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EMBATTLED PLANT TO QUIT PRODUCING RISKY RESIN ENVIRONMENTALISTS PLEASED.

Byline: Bhavna Mistry Staff Writer

SAUGUS - A Saugus plastics manufacturer under investigation for violating environmental standards is ceasing its resin-manufacturing operation in hopes it will no longer face environmental regulations, company attorneys said.

The announcement of the shutdown pleases an environmental group that has been monitoring operations at Keysor-Century Corp. since February, when the company came under investigation by a multitude of federal agencies for numerous criminal environmental violations that go several years into the company's past.

``This is good news for the community,'' said Johanna Congleton, a public health associate with the Physicians for Social Responsibility, Los Angeles. ``They won't be operating their reactors and releasing deadly toxins.''

Company attorneys released few details about the planned closure of the resin operation, saying it was expected by year's end but would not say what prompted the decision. The company will continue to produce polyvinyl chloride pellets.

``It was a considered business decision,'' said Manny Abascal of Latham and Watkins, an environmental law firm representing the company. ``Keysor-Century was not ordered to shut down its resin plant.''

By ceasing the resin operation, Keysor officials said they would not be subject to strict environmental guidelines as they have been in the past and therefore should not have to worry about compliance issues.

``We don't expect any future regulations because we won't be doing this,'' Abascal said. ``We won't be subject to EPA jurisdiction.''

In February, multiple federal agencies under the direction of the FBI, raided Keysor's plant near San Fernando Road, investigating claims that the company repeatedly released toxic and hazardous waste and falsified air emissions records in an organized cover-up.

Among the claims, EPA officials said they found data showing the plant's air emissions exceeded limits on its quarterly reports.

Since the investigation started, the company has been notified of civil violations from a variety of federal, state and local agencies. No criminal charges have been filed.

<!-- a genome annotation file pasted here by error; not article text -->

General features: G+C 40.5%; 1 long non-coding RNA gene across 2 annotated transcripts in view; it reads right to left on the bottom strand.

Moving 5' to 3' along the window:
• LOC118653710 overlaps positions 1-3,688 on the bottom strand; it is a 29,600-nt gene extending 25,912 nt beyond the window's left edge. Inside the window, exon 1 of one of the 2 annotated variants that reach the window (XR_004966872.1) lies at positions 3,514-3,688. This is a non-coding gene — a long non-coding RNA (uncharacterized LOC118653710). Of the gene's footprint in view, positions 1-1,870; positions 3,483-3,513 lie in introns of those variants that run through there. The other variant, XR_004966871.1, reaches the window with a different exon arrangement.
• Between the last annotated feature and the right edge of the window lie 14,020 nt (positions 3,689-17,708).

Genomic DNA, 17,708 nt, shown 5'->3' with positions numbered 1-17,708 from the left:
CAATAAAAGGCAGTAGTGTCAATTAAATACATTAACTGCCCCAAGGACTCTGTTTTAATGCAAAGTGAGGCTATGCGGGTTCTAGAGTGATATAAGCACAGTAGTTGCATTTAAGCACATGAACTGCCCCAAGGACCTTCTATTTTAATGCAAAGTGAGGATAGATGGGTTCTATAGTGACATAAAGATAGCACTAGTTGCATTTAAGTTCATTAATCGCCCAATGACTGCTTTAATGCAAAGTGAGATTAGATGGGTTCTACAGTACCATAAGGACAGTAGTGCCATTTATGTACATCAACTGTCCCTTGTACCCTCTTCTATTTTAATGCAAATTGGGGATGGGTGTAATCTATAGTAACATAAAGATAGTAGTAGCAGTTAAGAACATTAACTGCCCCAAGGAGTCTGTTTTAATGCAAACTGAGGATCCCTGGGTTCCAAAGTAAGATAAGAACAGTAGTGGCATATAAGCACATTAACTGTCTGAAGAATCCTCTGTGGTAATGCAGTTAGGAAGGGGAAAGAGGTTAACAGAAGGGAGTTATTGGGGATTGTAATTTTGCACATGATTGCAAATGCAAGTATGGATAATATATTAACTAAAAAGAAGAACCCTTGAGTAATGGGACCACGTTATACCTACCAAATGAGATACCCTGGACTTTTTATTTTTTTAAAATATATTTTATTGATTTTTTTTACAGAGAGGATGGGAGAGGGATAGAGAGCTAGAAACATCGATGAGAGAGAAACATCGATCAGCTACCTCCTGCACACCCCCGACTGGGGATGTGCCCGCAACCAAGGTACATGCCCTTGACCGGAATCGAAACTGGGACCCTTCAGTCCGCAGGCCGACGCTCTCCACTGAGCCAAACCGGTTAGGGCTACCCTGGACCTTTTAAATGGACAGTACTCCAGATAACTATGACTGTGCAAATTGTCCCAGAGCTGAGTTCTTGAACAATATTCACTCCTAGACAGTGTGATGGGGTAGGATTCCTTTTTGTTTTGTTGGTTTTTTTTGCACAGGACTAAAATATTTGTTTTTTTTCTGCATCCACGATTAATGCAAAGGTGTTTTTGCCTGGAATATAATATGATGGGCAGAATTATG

Company officials said they are in compliance and always have been. That is contradicted by the environmental group.

``Even with the criminal investigation proceedings, they can't come into compliance,'' Congleton said. ``It's almost impossible for them to ever come into compliance, and it's the best remedy for them to shut down.''

Vinyl chloride, a colorless, flammable gas and a known carcinogen, is a component in the manufacturing of polyvinyl chloride. Risks associated with vinyl chloride are primarily to workers who might be exposed to the chemical during processing.

As part of the operations, Keysor-Century currently manufacturers resin, a powder substance used to make PVC compound. The company will continue to manufacture the compound but cease production of the powder, which entails a highly regulated and volatile process.

Instead of manufacturing the resin on site, Keysor-Century will order it from other manufacturers, company officials said.

``They won't be operating reactors that can release deadly toxins,'' Congleton said. ``They won't be handling as many carcinogenic and volatile chemicals, which is pretty significant.''

Throughout the investigation process, officials have denied any wrongdoing and maintained that they have been in total compliance.

``Whatever is pending now, we will still need to address,'' Abascal said of citations the company faces. ``We are cooperating with the EPA.''

In March, the company filed for Chapter 11 bankruptcy and has put its Springbrook Avenue property up for sale. An attorney for the company said the land is being sold in a financing move to obtain cash.

A hearing is slated for Jan. 15 to discuss the bankruptcy filing.
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Publication:Daily News (Los Angeles, CA)
Geographic Code:1USA
Date:Dec 11, 2002
Words:576
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